The Waldorf School of Garden City (WSGC) has partnered with Camille Simone, a DEIJ Practitioner, Consultant, and Coach to continue work surrounding Diversity, Equity, Inclusion, and Justice (DEIJ) in our School, and community.
On January 12, our School’s DEIJ Committee, in collaboration with the WSGC PTA, and Camille hosted an event: Connecting, Uniting, & Transforming – An Evening of DEIJ Conversation. Faculty, staff, current parents and guardians gathered to learn how to begin the process of having meaningful DEIJ conversations.
“Committing to do the work and learning of DEIJ is difficult. Recommitting to doing the work every single day can be even harder. But I believe that courage deeply impacts our ability to show up to this work authentically and powerfully one conversation at a time.” ~ Camille Simone
Described by Camille as a “DEIJ onboarding session,” the event was a chance to begin the journey, obtain information, get clarity about the work, and understand that this is just the beginning. The conversation began with community agreements for engaging in DEIJ learning, that included simple yet powerful suggestions on engaging, listening, and monitoring our feelings while in this space. The first of four break-out sessions focused simply on introducing ourselves and each person shared their full name, pronouns, and association with the School. Introducing ourselves with preferred pronouns was encouraged to help create and normalize the habit of sharing this information.
As the evening progressed, we explored the definitions of Diversity, Equity, Inclusion, and Justice. Focusing on our diversity, we moved into breakout room three to explore the diversity within our community by asking the question “How does your family cook/enjoy eating rice in your home?” This question brought up discussions about comfort and family recipes, traditions, and ethnic backgrounds. Breakout room four lead us deeper into conversations about Inclusion by asking “Can you think of a time you experienced feeling truly included in a community? What specific circumstances made you feel this way?” followed by the converse questions, “Can you think of a time you did not feel included in a community? and “What were the specific circumstances that made you feel this way?” Stories ranged from being the first black family in a neighborhood or a first-generation American to being a new mom with no one to turn to for connection and support. Highlighting our similarities and differences during this session created a space for listening and learning about our community members and friends in a more intimate way.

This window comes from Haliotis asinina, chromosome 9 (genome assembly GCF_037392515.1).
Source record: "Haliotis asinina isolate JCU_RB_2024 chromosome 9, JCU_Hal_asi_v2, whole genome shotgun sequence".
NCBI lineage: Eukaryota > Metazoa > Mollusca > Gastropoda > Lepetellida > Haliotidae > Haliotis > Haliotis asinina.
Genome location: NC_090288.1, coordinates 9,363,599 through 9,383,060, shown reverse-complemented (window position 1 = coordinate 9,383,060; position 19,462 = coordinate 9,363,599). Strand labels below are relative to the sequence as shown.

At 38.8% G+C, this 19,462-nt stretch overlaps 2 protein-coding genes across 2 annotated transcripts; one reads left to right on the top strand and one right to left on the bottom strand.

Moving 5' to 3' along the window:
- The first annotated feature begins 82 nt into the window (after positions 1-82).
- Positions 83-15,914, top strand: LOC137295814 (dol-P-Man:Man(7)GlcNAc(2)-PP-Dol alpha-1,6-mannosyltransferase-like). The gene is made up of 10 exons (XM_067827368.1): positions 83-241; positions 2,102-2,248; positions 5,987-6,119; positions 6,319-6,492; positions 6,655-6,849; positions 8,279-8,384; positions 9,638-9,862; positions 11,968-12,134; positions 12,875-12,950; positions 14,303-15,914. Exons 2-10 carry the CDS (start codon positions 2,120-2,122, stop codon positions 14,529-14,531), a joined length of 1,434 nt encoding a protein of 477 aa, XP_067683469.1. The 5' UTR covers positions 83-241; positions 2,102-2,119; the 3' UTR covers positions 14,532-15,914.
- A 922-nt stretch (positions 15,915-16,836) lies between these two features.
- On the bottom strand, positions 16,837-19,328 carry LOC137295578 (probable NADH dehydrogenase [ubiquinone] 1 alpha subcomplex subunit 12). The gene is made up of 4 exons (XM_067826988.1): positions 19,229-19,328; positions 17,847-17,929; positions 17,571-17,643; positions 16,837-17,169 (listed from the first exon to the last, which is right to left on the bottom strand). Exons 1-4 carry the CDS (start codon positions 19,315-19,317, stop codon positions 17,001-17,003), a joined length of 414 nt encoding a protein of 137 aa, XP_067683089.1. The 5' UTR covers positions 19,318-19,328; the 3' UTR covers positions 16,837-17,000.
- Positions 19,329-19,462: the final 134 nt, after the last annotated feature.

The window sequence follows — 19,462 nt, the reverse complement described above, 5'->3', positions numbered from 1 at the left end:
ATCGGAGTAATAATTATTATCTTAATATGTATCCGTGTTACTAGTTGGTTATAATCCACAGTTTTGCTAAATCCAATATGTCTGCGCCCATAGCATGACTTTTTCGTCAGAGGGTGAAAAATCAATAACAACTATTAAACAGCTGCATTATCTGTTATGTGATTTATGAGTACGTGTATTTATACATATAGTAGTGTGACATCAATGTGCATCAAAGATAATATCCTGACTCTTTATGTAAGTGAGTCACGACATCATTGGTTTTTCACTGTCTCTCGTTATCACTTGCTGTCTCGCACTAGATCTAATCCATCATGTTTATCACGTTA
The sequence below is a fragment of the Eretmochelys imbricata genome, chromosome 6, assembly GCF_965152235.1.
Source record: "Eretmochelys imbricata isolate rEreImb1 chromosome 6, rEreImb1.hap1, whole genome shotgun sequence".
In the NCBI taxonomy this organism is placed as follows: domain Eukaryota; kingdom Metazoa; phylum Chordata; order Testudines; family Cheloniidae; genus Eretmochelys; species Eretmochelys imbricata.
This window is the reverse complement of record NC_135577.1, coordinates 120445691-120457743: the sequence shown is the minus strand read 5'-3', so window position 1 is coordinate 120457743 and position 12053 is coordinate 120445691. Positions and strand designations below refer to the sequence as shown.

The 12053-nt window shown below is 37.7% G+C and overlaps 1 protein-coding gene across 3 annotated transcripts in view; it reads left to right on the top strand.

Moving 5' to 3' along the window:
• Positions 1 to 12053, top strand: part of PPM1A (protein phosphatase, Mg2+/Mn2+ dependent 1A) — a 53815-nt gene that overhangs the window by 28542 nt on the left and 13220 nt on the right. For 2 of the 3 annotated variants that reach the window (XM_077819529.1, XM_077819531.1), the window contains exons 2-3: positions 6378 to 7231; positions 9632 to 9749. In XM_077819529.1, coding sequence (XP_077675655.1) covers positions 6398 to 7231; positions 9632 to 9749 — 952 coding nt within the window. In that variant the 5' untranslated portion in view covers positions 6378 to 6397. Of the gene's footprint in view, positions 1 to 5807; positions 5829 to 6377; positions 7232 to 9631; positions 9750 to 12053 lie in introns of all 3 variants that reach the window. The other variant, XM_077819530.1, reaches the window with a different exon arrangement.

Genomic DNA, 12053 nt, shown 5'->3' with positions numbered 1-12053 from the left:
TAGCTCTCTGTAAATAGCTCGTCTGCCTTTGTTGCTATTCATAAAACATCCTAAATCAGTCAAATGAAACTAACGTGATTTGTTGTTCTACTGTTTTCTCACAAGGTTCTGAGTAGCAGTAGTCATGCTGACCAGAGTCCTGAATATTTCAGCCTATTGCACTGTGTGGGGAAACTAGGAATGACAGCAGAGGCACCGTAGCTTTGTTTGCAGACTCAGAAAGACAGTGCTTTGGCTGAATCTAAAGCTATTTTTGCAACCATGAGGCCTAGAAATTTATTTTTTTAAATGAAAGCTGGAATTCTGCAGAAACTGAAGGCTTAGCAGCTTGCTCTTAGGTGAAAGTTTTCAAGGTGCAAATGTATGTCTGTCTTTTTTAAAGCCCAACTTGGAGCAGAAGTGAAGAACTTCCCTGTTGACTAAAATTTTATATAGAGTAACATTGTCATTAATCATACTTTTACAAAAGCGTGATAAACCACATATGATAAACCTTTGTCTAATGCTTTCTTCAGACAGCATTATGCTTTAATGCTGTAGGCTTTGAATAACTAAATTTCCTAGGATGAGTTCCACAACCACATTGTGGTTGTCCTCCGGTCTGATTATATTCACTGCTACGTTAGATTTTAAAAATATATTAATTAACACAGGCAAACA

The great feedback from the community regarding this event has led to the desire for parent affinity groups and we are excited to see how that takes shape. The School is extraordinarily grateful for the collaboration of the entire community in this important work and we look forward to our next workshop together in the coming months.
WSGC students have also initiated their own efforts starting the first Black Student Union on campus this year. This, in addition to the High School GSA, Middle School GSA and BLM clubs, Community Service Club, and Snack Stand have allowed students the freedom to created safe spaces for each other as well as an avenue for educating the community and organizing and fundraising to assist groups in need. In addition, high school students will be working directly with Camille Simone in the spring.
The Waldorf School of Garden City DEIJ Committee began almost 10 years ago as The Diversity Committee. It is comprised of any faculty and staff members who would like to help further the mission to be an environment where diversity is celebrated, and all members of our community are included and seen. Read the full DEIJ statement of intent at www.waldorfgarden.org/deij/. The group has regularly sponsored a variety of workshops, book studies, speakers, film screenings, and community outreach activities addressing topics such as toxic masculinity, gender bias in schools, understanding gender identity, race, privilege, sexual harassment, and more to raise awareness and educate employees, families, and students. Furthermore, the committee helps support the recent adjustments to the curriculum and attention to inclusive teaching materials across all grades. Particularly noteworthy is a new HS Main Lesson Block called, “Anti-Racism and the Transformation of Malcolm X.”
Currently, WSGC employees are participating in a book study of I’m Still Here. Black Dignity in a World Made for Whiteness, Austin Channing Brown. To discover what additional activities and workshops that WSGC employees are participating in visit: www.waldorfgarden.org/deij/. If you have any questions about the continued work of the DEIJ you can e-mail the Co-Chairs at email@example.com. You can also follow on Instagram @wsgc_deij